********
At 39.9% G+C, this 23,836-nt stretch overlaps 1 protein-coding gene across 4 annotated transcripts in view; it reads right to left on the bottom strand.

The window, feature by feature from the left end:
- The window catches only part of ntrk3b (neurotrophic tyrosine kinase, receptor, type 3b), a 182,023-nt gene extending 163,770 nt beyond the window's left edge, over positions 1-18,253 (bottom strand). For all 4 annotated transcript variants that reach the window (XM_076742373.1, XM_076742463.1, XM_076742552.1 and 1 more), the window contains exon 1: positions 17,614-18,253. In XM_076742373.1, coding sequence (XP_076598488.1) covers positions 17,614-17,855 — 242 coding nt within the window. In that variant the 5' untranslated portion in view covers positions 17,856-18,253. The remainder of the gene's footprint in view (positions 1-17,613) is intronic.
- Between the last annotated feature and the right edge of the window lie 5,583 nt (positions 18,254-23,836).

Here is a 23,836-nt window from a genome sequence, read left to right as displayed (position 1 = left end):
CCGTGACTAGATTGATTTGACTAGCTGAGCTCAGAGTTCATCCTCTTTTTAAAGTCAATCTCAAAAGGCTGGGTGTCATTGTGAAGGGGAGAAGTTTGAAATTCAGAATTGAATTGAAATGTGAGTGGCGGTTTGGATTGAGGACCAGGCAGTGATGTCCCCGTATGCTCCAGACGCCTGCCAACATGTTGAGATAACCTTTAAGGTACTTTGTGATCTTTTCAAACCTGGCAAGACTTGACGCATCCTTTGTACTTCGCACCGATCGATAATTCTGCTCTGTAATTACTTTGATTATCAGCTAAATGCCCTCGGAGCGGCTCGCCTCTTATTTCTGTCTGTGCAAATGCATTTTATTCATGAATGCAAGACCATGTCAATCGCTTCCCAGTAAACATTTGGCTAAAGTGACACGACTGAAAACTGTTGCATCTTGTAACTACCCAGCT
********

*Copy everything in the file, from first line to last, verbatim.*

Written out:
At 39.9% G+C, this 23,836-nt stretch overlaps 1 protein-coding gene across 4 annotated transcripts in view; it reads right to left on the bottom strand.

The window, feature by feature from the left end:
- The window catches only part of ntrk3b (neurotrophic tyrosine kinase, receptor, type 3b), a 182,023-nt gene extending 163,770 nt beyond the window's left edge, over positions 1-18,253 (bottom strand). For all 4 annotated transcript variants that reach the window (XM_076742373.1, XM_076742463.1, XM_076742552.1 and 1 more), the window contains exon 1: positions 17,614-18,253. In XM_076742373.1, coding sequence (XP_076598488.1) covers positions 17,614-17,855 — 242 coding nt within the window. In that variant the 5' untranslated portion in view covers positions 17,856-18,253. The remainder of the gene's footprint in view (positions 1-17,613) is intronic.
- Between the last annotated feature and the right edge of the window lie 5,583 nt (positions 18,254-23,836).

Here is a 23,836-nt window from a genome sequence, read left to right as displayed (position 1 = left end):
CCGTGACTAGATTGATTTGACTAGCTGAGCTCAGAGTTCATCCTCTTTTTAAAGTCAATCTCAAAAGGCTGGGTGTCATTGTGAAGGGGAGAAGTTTGAAATTCAGAATTGAATTGAAATGTGAGTGGCGGTTTGGATTGAGGACCAGGCAGTGATGTCCCCGTATGCTCCAGACGCCTGCCAACATGTTGAGATAACCTTTAAGGTACTTTGTGATCTTTTCAAACCTGGCAAGACTTGACGCATCCTTTGTACTTCGCACCGATCGATAATTCTGCTCTGTAATTACTTTGATTATCAGCTAAATGCCCTCGGAGCGGCTCGCCTCTTATTTCTGTCTGTGCAAATGCATTTTATTCATGAATGCAAGACCATGTCAATCGCTTCCCAGTAAACATTTGGCTAAAGTGACACGACTGAAAACTGTTGCATCTTGTAACTACCCAGCT